1. The period of least risk for significant flyspeck infection occurs between petal fall and 270 AWH (for the reasons noted above).
  2. After 270 AWH, fruit should be continuously protected with fungicides. Any gaps in protection after 270 AWH may allow flyspeck infections to be initiated.
  3. Two inches of rain can remove virtually all fungicide protection.
  4. Fungicides applied after infections are initiated do not eradicate all infections. Post-infection sprays will arrest incubating infections for varying (and at this point, unpredictable) periods of time. When the fungicide residues drop below inhibitory levels, the surviving flyspeck infections begin growing again. Predicting when suppressed lesions resume growth is difficult because we can't accurately predict when fungicide residues are exhausted.
  5. The 270 AWH incubation period for flyspeck can perhaps be viewed as a "grace period" for lapses in fungicide coverage.  If apples are consistently protected from infection during summer and fungicide residues are removed by heavy rains on September 1st, then flyspeck will not appear on fruit so long as fruit are harvested AND COOLED before they are exposed to 270 hr of wetting.  However, if apples are left unprotected through 90 hr of wetting in July and/or August after conidia are being released, then part of the grace period will have been used in July-August and flyspeck may appear on fruit more quickly than otherwise expected in September.
  6. In real life, the total grace period for lack of fungicide protection during the growing season is probably less than 270 AWH because flyspeck can continue to grow on wet fruit surfaces after harvest until fruit are cooled below about 45 F.  Fluctuations in air temperatures as storage rooms are filled can cause condensation on surfaces of cold fruit already in the room, and that moisture can allow continued growth of flyspeck.  I don't know how much of a 270 hr incubation period can be completed after harvest, but I suspect that up to 70 hr of the required 270 hr incubation period could occur after harvest if fruit a are not cooled rapidly.  Application of a postharvest fungicide drench might suppress growth during the cool-down period after harvest, but I am not aware of any data that address this question.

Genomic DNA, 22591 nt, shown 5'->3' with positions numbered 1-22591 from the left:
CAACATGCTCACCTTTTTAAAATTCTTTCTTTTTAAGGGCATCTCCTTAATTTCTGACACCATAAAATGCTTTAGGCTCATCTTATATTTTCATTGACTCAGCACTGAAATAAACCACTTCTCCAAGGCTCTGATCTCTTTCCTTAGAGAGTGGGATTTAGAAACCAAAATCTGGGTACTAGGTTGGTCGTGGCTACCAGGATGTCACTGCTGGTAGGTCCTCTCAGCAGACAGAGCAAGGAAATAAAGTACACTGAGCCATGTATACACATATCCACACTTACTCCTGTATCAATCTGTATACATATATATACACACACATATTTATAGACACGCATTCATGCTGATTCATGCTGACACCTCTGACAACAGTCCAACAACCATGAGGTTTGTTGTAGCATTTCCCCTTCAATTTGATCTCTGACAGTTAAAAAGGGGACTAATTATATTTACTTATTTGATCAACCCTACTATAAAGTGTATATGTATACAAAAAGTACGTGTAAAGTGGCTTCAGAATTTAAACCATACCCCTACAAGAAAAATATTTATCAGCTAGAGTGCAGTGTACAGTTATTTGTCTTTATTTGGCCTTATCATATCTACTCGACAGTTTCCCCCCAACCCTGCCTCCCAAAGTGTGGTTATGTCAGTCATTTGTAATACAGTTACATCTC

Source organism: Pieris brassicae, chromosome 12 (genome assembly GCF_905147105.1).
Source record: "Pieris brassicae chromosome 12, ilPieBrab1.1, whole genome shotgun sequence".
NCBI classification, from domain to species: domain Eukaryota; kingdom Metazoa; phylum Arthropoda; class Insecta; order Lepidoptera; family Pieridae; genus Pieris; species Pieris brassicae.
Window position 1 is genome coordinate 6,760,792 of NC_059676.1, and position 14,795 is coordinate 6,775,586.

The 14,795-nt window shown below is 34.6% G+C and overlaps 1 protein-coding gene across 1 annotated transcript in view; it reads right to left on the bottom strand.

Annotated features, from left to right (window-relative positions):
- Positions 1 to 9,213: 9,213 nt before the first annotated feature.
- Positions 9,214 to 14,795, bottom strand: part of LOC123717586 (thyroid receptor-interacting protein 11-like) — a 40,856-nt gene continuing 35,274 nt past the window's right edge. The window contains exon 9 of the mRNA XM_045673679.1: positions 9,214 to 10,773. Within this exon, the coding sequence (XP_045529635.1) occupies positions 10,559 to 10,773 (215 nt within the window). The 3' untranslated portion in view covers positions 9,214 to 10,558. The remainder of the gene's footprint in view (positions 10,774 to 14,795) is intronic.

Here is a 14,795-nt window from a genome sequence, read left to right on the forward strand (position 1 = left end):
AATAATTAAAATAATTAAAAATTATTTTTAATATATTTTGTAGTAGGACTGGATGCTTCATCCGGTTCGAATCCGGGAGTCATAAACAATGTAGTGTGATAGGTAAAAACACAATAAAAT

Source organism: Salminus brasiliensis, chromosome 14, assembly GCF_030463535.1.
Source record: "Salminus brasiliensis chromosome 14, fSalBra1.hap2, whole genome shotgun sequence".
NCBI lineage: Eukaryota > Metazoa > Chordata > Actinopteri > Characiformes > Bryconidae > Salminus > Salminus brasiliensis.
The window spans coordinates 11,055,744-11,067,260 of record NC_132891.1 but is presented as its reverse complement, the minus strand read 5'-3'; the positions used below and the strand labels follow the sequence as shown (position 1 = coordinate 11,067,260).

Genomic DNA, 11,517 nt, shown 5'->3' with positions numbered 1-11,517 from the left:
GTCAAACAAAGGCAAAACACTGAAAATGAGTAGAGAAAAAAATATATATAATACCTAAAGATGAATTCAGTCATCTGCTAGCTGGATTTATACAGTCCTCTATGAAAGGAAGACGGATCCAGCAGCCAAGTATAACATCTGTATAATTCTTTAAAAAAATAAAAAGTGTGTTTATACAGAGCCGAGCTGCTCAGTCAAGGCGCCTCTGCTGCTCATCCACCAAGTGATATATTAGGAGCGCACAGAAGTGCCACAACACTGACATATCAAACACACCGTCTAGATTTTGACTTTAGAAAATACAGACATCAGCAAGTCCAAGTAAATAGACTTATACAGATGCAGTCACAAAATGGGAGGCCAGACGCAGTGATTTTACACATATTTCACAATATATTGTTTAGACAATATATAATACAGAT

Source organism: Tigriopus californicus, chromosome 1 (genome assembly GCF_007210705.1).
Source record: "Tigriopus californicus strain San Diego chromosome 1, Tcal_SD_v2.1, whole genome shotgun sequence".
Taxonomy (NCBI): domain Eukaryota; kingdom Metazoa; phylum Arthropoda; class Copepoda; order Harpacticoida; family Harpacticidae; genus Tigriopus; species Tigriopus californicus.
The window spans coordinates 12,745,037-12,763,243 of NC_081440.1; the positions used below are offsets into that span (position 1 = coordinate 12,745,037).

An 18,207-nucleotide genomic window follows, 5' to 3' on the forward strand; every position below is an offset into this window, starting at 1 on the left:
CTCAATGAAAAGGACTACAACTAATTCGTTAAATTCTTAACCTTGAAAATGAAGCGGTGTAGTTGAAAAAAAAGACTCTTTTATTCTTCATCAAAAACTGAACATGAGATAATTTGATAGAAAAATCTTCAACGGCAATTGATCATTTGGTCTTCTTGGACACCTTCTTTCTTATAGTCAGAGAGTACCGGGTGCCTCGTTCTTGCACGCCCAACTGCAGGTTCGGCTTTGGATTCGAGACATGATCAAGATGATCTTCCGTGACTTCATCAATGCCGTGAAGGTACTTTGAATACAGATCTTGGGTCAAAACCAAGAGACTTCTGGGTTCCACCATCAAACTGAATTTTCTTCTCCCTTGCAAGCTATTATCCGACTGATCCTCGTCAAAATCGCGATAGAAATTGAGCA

7. Given all of the above, the safest approach for controlling flyspeck will be to maintain fungicide coverage throughout summer after the 270 AWH threshold has been reached.  If extended rainy periods preclude timely re-spraying of blocks after heavy rains, then that lapse in coverage may use up part of the preharvest "grace period."
  8. Wet autumn weather such as we have had in recent years may be contributing to elevated inoculum levels in hedgerows and woodlots.  Thus, extra caution (i.e., extra sprays in September and perhaps even in early October for late varieties) may be warranted until we get a dry summer-fall combination to break the current high inoculum cycle.
  9. Late summer sprays for flyspeck can be compromised by incomplete coverage of fruit surfaces.  Including a surfactant with the fungicide during late summer may be helpful, but an excess of surfactant will only cause excessive run-off, thereby leaving less residue on fruit than a spray applied with no surfactant.  Probably the best way to improve coverage in late summer sprays is to reduce tractor speed and increase the volume of water applied per acre.

Conclusions:  Control failures with flyspeck usually occur either because of poor spray coverage during the latter part of the growing season or because trees were left unprotected through more than 270 hr of wetting during the preharvest interval.  Fungicide protection on fruit is exhausted after 2 inches of rain, so fungicide sprays may be needed in September if heavy rains occur with more than 25 days remaining before fruit will be harvested. 

See our “Current Conditions” Web page for details that are updated at least three times weekly.


READ THE LABEL CAREFULLY AND USE THE CHEMICALS IN ACCORDANCE WITH LABEL CAUTIONS, WARNING AND DIRECTIONS. REQUEST A MATERIAL SAFETY DATA SHEET (MSDS) FROM THE MANUFACTURER FOR EACH PRODUCT YOU USE.

Trade and brand names are used only for the purpose of information, and the West Virginia University Extension Service does not guarantee nor warrant the standard of the product, nor does it imply approval of the product to the exclusion of others which may also be suitable. The West Virginia University Extension service assumes no responsibility in the use of hazardous chemicals.

Individuals requesting an accommodation at a meeting because of a disability should contact one of the Extension Specialists at the WVU Kearneysville Tree Fruit Research and Education Center at 304-876-6353 at least five days prior to the event.


Helping you put knowledge to work


WEST VIRGINIA UNIVERSITY
TREE FRUIT RESEARCH AND EDUCATION CENTER
P. O. BOX 609
KEARNEYSVILLE, WV 25430-0609
PHONE:  304-876-6353
FAX:  304-876-6034
WEB:  www.caf.wvu.edu/kearneysville

The West Virginia University Cooperative Extension Service, U.S. Department of Agriculture, West Virginia County
Boards of Education and County Commissions Cooperating.  Equal Opportunity / Affirmative Action Institution